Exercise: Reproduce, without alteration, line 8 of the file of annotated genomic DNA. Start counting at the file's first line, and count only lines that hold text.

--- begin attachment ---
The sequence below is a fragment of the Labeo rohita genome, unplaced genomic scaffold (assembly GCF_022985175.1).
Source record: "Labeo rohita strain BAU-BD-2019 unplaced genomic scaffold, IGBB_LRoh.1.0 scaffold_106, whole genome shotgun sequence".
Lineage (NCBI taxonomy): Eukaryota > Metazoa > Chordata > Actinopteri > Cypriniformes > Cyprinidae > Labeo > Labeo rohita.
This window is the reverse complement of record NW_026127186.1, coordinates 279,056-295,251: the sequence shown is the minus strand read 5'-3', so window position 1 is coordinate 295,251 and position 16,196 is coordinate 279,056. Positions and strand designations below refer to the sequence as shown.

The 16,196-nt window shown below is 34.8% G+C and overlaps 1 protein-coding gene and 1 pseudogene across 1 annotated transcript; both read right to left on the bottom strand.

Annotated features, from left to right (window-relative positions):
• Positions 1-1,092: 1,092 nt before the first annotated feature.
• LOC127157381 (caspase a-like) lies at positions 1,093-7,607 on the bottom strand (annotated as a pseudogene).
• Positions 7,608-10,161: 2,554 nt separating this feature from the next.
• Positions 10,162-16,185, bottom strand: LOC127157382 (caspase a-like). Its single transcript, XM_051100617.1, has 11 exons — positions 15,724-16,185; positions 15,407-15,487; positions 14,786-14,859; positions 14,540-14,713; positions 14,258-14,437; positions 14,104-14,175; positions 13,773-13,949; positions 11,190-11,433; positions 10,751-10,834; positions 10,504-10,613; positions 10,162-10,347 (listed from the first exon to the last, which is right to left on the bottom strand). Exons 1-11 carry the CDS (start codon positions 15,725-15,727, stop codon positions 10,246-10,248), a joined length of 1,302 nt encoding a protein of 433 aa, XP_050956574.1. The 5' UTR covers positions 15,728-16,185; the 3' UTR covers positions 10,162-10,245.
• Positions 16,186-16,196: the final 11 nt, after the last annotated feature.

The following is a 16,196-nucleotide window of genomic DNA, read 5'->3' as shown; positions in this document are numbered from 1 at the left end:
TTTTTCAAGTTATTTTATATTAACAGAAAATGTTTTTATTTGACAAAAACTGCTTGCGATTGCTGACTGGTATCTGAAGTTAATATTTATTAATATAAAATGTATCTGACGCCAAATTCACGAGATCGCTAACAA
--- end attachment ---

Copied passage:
• LOC127157381 (caspase a-like) lies at positions 1,093-7,607 on the bottom strand (annotated as a pseudogene).